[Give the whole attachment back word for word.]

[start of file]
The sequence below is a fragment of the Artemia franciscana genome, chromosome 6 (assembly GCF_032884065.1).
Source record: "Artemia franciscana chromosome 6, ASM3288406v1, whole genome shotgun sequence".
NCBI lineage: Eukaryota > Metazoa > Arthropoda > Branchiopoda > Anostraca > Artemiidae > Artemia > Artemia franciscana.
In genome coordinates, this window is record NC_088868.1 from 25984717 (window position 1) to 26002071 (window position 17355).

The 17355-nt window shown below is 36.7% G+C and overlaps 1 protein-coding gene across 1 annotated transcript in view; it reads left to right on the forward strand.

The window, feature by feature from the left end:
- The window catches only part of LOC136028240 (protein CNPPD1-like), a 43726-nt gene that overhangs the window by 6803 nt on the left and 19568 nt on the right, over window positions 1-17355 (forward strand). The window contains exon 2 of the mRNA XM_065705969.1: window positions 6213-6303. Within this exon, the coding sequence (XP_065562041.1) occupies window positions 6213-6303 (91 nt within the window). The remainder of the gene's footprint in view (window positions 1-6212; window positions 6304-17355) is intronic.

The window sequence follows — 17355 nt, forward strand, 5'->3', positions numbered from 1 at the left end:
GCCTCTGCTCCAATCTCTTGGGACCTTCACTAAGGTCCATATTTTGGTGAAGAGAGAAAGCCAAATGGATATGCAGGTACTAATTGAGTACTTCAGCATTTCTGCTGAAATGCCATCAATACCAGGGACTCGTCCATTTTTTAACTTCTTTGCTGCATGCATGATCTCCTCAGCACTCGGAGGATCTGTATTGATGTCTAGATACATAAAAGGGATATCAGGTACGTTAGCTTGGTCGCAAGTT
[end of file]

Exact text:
The sequence below is a fragment of the Artemia franciscana genome, chromosome 6 (assembly GCF_032884065.1).
Source record: "Artemia franciscana chromosome 6, ASM3288406v1, whole genome shotgun sequence".
NCBI lineage: Eukaryota > Metazoa > Arthropoda > Branchiopoda > Anostraca > Artemiidae > Artemia > Artemia franciscana.
In genome coordinates, this window is record NC_088868.1 from 25984717 (window position 1) to 26002071 (window position 17355).

The 17355-nt window shown below is 36.7% G+C and overlaps 1 protein-coding gene across 1 annotated transcript in view; it reads left to right on the forward strand.

The window, feature by feature from the left end:
- The window catches only part of LOC136028240 (protein CNPPD1-like), a 43726-nt gene that overhangs the window by 6803 nt on the left and 19568 nt on the right, over window positions 1-17355 (forward strand). The window contains exon 2 of the mRNA XM_065705969.1: window positions 6213-6303. Within this exon, the coding sequence (XP_065562041.1) occupies window positions 6213-6303 (91 nt within the window). The remainder of the gene's footprint in view (window positions 1-6212; window positions 6304-17355) is intronic.

The window sequence follows — 17355 nt, forward strand, 5'->3', positions numbered from 1 at the left end:
GCCTCTGCTCCAATCTCTTGGGACCTTCACTAAGGTCCATATTTTGGTGAAGAGAGAAAGCCAAATGGATATGCAGGTACTAATTGAGTACTTCAGCATTTCTGCTGAAATGCCATCAATACCAGGGACTCGTCCATTTTTTAACTTCTTTGCTGCATGCATGATCTCCTCAGCACTCGGAGGATCTGTATTGATGTCTAGATACATAAAAGGGATATCAGGTACGTTAGCTTGGTCGCAAGTT